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Diversity and inclusion in the workplace
Diversity and inclusion in the workplace

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3 Communication

Communicating messages of inclusion throughout your organisation, and sharing the impact of your actions, is an important way to let the workforce know that this a serious, on-going commitment.

Asif Sadiq explains why your communications should always be authentic and honest.

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Video 4: Being authentic
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There are numerous ways in which effective communication can benefit your organisation’s progress with diversity and inclusion. This example from ASDA has a focus on uncomfortable conversations and microaggressions.

Communicating messages at ASDA (MBS Group 2021)

After the Black Lives Matter protests, senior staff at Asda held listening groups to encourage the uncomfortable conversations that there had been uncertainty around in the past, ‘moving away from a policy of “we don’t condone” towards the more powerful and actionable stance of “we reject”.’ They also launched an Instagram campaign for Black History Month in which staff shared simple tips on how to avoid microaggressions, ‘things as simple as what to do when you see an unfamiliar first name on a name badge.’

Some organisations prefer to supplement their activities with more visual messages, such as RS Components ‘Bringing our true selves to work’ film:

Video 5: Bringing our true selves to work
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and Accenture’s #inclusionStartsWithI video:

Video 6: Accenture Inclusion & The Power of Diversity
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Other organisations focus on creating written materials for use by themselves and clients in taking the agenda forward.

Arts Council England – culture change toolkit (EW Group no date)

In partnership with EW Group, Arts Council England has created a good practice guide to diversity, culture change and people management, available online to support organisations across the sector.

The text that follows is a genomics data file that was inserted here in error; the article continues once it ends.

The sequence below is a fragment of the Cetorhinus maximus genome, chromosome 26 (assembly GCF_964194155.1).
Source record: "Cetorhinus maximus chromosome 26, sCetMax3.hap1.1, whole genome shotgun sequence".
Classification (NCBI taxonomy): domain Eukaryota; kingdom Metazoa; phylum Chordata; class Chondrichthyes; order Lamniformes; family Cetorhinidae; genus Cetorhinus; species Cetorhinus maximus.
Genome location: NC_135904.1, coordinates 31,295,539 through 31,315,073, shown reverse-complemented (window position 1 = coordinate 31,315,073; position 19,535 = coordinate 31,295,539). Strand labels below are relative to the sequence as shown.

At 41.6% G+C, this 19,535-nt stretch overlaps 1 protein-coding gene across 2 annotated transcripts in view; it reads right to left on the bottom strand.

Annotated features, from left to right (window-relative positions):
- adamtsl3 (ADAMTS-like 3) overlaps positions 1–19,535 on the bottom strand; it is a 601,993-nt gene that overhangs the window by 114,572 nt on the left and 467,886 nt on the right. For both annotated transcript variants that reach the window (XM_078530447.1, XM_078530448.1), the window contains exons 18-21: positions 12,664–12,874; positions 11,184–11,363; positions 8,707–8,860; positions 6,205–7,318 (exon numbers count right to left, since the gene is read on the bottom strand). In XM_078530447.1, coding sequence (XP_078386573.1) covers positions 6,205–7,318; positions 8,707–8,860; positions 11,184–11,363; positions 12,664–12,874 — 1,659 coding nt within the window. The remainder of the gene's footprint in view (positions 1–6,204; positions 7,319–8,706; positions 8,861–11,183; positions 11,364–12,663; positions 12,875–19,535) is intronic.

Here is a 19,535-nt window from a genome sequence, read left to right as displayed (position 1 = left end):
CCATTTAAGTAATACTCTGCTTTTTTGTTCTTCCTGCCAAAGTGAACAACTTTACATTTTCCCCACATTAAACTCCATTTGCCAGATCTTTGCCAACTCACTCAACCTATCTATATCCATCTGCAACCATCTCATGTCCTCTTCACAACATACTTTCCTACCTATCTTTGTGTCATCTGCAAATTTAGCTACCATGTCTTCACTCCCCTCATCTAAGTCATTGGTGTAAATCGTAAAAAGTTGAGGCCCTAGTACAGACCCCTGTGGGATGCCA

Consultation involved staff from a wide variety of music, theatre and visual arts organisations, and the resulting guide is supported by a set of case studies ‘reflecting real-life, sector-specific examples of good practice’, alongside downloadable templates, checklists and other top tips.

If this sounds relevant to you, see Further reading for the link.

Activity 3 How does communication work in your organisation?

Timing: Allow about 15 minutes for this activity.

Take some time to reflect on the current methods of communication used in your business (or one you know well). Are they effective? Do you ever receive messages, whether verbal or visual, about diversity and inclusion? If you do – are they heard? Do you feel informed and included? Make notes in the box below.

Thinking about some of the communication tools and activities briefly discussed in this section – could any of those ideas make an effective addition to your current efforts?

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Communication plays a key role in inclusion, whether that involves creating safe spaces for people to share their own experiences, encouraging difficult conversations, or keeping everyone up-to-date with progress. The more diversity and inclusion can become part of the conversation, the more it will feel like a normal part of day to day working life.


Another way to communicate diversity and inclusion messages is to ensure they run through your organisational policies and procedures. EW Group suggest 10 policies that your organisation should consider, in order to effectively address diversity and inclusion (Wilson, no date). These are:

  1. Diversity & Inclusion Policy
  2. Recruitment & Selection Policy
  3. Flexible Working Policy
  4. Work-Life Policy
  5. Code of Conduct
  6. Dignity at Work / Bullying, Harassment & Discrimination Policy
  7. Disability & Reasonable Adjustments Policy
  8. Trans-inclusion Policy
  9. Whistleblowing Policy
  10. Mental Health, Wellbeing & Menopause Policy

Other organisations have chosen to formulate policy on specific discrimination characteristics, for example:

The Creative Equity Toolkit, run by Diversity Arts Australia and the British Council, offers numerous links to relevant resources in its section on developing an anti-racism policy. Although there is an arts sector bias, examples of action plans and anti-racism initiatives should be useful to all. See Further reading for the link.

Indiana University (no date) in the US also focuses on anti-racism, suggesting that you ask yourself the following questions when reviewing policies through an anti-racist lens:

  • Is the policy still necessary in light of its stated purpose and goals and is it free of bias or preferences?
  • Would the document function better as a set of procedures or guidelines?
  • Does the policy clearly and effectively communicate our values, including those related to diversity, equity, and inclusion, as the general purpose for the policy?
  • Does the policy function well as written, or should it be revised (e.g., by drafting it more clearly and intently) to improve its aim towards becoming an antiracist organisation?
  • Is the policy current?
  • Does it align with best practices in the area?
  • Is the policy being followed in practice fairly, equitably, and consistently per case and in each cycle, or is there a need to address and improve policy, procedures, and practical implementation?

While this list is specifically focused on anti-racism, there are several points here that could be applied in different contexts.

For more ideas about reviewing and creating policies, see Further reading.